47. Don’t Go Back to Where You Came From: Why Multiculturalism Works“: Tim Soutphommasane – One of the books of the year for those interested in Australian politics and policy making. Southphommasane makes a persuasive case that the Australian model of multiculturalism, founded on the rights and obligations of citizenship, has been uniquely successful – particularly in comparison to the vastly different approaches employed in Europe. One of those rare books that has led me to think about an issue very differently after reading than before. - Buy –Borrow – Toss
  48. This is How You Lose Her“, Junot Diaz – An entire collection of short stories about male infidelity? An interesting subject for a concept album. Diaz faculty for description – particularly of women – is very impressive, but he’s also a very sensitive writer and he paints a nuanced picture of the emotional life of his characters. Reminded me of Raymond Carver’s “What we Talk About When We Talk About Love” in some respects. Buy –Borrow – Toss
  49. The Signal and the Noise: Why So Many Predictions Fail But Some Don’t“, Nate Silver – NOT just a book about polling and political punditry, but rather a very detailed examination of the limitations of forecasting and prediction across a range of subject areas (including weather, hurricanes, earthquakes, terrorism, baseball, politics, economic forecasting). The book’s focus on the limitations of statistical forecasting is high irony given the (generally) uninformed criticisms Silver faced during the 2012 Presidential Election Campaign. Silver’s  explanation of the limitations of Fischerian statistical inference (particularly the scourge of statistical significance and overfit models) should be included in all introductory statistics courses. Buy –Borrow – Toss
  50. World War Z: An Oral History of the Zombie War“, Max Brooks – A pastiche of first person accounts from across the globe of a zombie apocalypse. Largely Sci-Fi escapism despite Daniel Drezner’s (partly tongue in cheek) efforts to talk up the geo-political insight of the differing international approaches to the end of the world portrayed in this book. Buy –Borrow – Toss
  51. On Our Selection“, Steele Rudd – As someone who has family roots on the Darling Downs stretching back to the days of Dad and Dave it pains me to say it, but this book has not aged well. The slapstick comedy doesn’t really translate across generations and the constant stories of animal cruelty as humour were enough to put even me off. Go to Henry Lawson if you’re looking for an Australian literary taste of this period.  Buy –Borrow – Toss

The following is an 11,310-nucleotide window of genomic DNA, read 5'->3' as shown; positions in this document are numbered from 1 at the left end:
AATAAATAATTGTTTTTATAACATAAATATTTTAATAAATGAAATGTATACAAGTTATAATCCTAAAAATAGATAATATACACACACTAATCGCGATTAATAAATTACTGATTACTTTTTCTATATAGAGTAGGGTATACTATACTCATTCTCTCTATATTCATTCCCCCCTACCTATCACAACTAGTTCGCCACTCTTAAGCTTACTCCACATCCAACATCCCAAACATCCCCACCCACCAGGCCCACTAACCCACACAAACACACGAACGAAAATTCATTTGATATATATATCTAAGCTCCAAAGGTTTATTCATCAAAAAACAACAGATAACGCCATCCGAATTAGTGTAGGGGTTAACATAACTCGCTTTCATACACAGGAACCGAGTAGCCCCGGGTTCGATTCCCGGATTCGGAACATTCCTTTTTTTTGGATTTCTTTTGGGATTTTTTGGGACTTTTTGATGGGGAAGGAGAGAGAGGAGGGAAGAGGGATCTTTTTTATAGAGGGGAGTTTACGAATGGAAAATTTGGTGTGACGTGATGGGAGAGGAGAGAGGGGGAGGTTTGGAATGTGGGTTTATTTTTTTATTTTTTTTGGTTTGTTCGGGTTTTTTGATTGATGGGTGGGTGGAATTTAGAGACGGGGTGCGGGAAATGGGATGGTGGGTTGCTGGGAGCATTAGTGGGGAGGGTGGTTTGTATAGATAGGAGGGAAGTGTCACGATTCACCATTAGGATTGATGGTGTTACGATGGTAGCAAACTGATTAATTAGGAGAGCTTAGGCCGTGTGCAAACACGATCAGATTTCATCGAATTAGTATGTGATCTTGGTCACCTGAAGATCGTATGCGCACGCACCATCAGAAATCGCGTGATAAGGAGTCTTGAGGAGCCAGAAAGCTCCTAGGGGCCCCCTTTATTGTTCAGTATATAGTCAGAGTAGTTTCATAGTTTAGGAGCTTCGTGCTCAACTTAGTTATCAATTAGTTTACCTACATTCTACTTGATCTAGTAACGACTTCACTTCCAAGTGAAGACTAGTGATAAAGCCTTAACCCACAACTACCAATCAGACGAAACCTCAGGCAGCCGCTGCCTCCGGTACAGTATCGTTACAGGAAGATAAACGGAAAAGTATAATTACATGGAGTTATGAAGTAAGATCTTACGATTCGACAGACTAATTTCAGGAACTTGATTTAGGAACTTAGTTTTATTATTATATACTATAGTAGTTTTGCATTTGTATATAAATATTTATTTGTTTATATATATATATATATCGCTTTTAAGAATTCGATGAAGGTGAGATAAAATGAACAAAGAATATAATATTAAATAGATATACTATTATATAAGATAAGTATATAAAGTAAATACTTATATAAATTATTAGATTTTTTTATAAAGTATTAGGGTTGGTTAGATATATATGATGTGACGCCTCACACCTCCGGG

52. What We Talk About When We Talk About Love“, Raymond Carver – Brief and obtuse, but strangely  moving. I can see why this book is still considered to be so influential 30 years after it was written. I was particularly delighted to unexpectedly come across a short story (“So Much Water, So Close to Home”) that was obviously the inspiration for the Paul Kelly song “Everything’s Turning to White” and the eponym for the Album from which it comes. If you haven’t read any Carver before, this should give you a feel for the books oeuvre.  Buy –Borrow – Toss
  53. The Great Books“, David Denby – New York movie critic re-takes Columbia University’s mandatory ‘Great Books’ course in middle age wrestling with the canon of Western Civilization alongside Freshmen and Sophomores. A good, high level introduction to the Great Books coupled with a sensible discussion of the cultural role and relevance in a modern, pluralistic society. Buy –Borrow – Toss

Some thoughts on my year in reading:

  • Highlights for the year were “Life and Fate“, “If This Is a Man” and “Don’t Go Back To Where You Came From“. Heavy going in retrospect.  I really liked “This is How You Lose Her” too which is a bit lighter.
  • Every literate member of the human race should make the (minor) effort to read “If This is a ManIt’s short, it’s moving and its important.
  • 20 Non-Fiction books and 33 Fiction books – a little out of kilter given that I generally aim for a 50:50 split here.